Submitted by LENNIE ARAUJO
Studio Summary Designed Flexible Modular Project at the Foot of a Mountain
Portugal Architecture News - Nov 16, 2020 - 10:14 7432 views
Summary, a young architecture studio based in Porto, designed and built VLC, a modular housing project in Portugal's Vale de Cambria, using their prefab concrete modular building system after the release of a prototype at La Biennale di Venezia -the Venice Architecture Biennale 2016.
Video © Building Pictures
Set on a sloping site at the foot of a beautiful mountain range the 1000 square meter project took shape; Summary’s idea behind the design is based on repetition and replication –kind of architecture as "industrial assembly line".
The strategy was clear, six (45 square meter each) cabin-style homes and a communal terrace sit atop a mixed-use building which connects to the ground public space. Given the differences between these two programs, each has an independent access while taking advantage of the natural ground’s slope.
Inspired by the prefabricated modules used in sewers, the units are made of precast concrete sections that can be joined together to create a continuous shell of any size, all its components fully prepared in factory and quickly assembled in situ, performing at once as structure, insulation and cladding elements that were redesigned in order to make them “habitable” by changing the shape and adding the insolation layer. In order to optimise and speed up the process, the ground floor was built exclusively with prefabricated slabs and structural panels in the external perimeter, composed of Gomos System units. Required open space was used to separate the housing units as the maximum building area allowed by law was quite small.
Designed -and licensed- as a collective housing structure, this project offers the main advantages of single homes with individual entrances and full acoustic separation between the different units. Their client, a private developer who wanted to develop a multifunctional space with retail offices on the ground floor and small apartments above, and whose main requests were time and cost efficiency prompting the architects to use exposed prefab precast concrete elements.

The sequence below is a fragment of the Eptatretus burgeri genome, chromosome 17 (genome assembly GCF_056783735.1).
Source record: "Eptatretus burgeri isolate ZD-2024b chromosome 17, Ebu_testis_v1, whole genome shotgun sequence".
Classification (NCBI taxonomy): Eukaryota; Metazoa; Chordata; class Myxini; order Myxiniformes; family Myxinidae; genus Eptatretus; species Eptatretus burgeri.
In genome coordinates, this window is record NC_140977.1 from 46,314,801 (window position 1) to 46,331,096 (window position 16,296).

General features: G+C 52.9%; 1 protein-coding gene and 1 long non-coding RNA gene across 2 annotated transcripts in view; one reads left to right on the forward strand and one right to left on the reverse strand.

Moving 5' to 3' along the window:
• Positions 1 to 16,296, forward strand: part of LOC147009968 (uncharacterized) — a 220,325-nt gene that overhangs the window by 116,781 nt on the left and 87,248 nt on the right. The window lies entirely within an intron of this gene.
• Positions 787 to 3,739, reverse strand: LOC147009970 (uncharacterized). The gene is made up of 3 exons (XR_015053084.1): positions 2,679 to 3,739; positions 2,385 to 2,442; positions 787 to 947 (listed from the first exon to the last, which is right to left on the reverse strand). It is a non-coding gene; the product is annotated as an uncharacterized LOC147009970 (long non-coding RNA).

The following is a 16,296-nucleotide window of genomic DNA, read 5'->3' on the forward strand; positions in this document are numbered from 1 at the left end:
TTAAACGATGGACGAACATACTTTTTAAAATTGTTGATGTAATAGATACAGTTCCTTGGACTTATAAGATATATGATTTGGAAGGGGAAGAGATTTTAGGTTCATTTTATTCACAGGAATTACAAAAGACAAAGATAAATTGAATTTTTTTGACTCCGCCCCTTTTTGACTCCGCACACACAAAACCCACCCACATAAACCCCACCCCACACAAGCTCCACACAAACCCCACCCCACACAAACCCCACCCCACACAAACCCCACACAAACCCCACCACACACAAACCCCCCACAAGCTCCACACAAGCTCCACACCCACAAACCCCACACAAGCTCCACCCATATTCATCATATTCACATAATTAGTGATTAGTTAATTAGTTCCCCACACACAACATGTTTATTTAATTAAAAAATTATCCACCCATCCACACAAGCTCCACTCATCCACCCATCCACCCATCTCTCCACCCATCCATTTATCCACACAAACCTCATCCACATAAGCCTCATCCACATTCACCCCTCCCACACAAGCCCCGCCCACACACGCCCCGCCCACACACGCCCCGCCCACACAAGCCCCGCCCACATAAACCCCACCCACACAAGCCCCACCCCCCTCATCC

Image © Summary
Image © Summary
These were left exposed both in the interior as well as the building’s exterior, no additional finishes or cladding was used thus reducing construction manpower which resulted in an attractive time and money saving solution. Raw concrete structure has been left bare to continue to minimise costs, yet bright yellow interior elements, such as doors and room dividers, and powder-blue built-in kitchens add colour to the homes' interiors. Sliding doors save on space, a table on casters can be stored in under the counter as a breakfast bar or be rolled out to be used for more formal dining.
The client’s other priority was to make the building as flexible as possible. The ground floor, which opens to the public space, is a large space of over 700 square meters that can be either subdivided making it possible to add or remove compartments or let the whole floor function as one big open space, "users may adapt the space according to their needs," says Summary. The ground floor is now divided in half, occupied by a bakery and a small market. For the second floor which houses the six apartments, the program is not strictly defined –the point was to design spaces that could host several uses, that may change overtime; three of them are to be long-term low-rent units and the remaining three, given that the area is a popular hiking and mountain biking destination, as short-term vacation rentals.
In the end the design team’s main constraint was logistics as Samuel Gonçalves, the studio founder explains explains; as opposed from many Soviet prefab cities, where the streets had specific dimensions so to allow the total rotation of the cranes and the proper handling of the modules, here they needed to improvise solutions for each step of the assembling process. They had to manually lift electrical and street lighting cables in the street, so the trucks could maneuver underneath, they also had to create space to park the crane to assemble the buildings’ modules without interfering with the traffic were major challenges that the apparent simplicity of the prefab systems hides a lot of groundwork in preparation to make it work.
Video stills of the building process. Image © Building Pictures
A young design team seeking a balance between pragmatism and experimentation is set in addressing a challenge in contemporary architecture: to accelerate and simplify the building process.
Team: Project Leader - Samuel Gonçalves Architects - Samuel Gonçalves, Inês Rodrigues, João Meira, Gonçalo Vaz de Carvalho
Engineering: FTS, Technical Solutions
Prefabrication and Assembly: Farcimar, Soluções em Pré-Fabricados de Betão
Category: Multi-services + Housing
Construction Area: 998 m2
Predominant Material: Reinforced concrete
Location: Vale de Cambra, Portugal
All images © Fernando Guerra | FG+SG unless otherwise stated.
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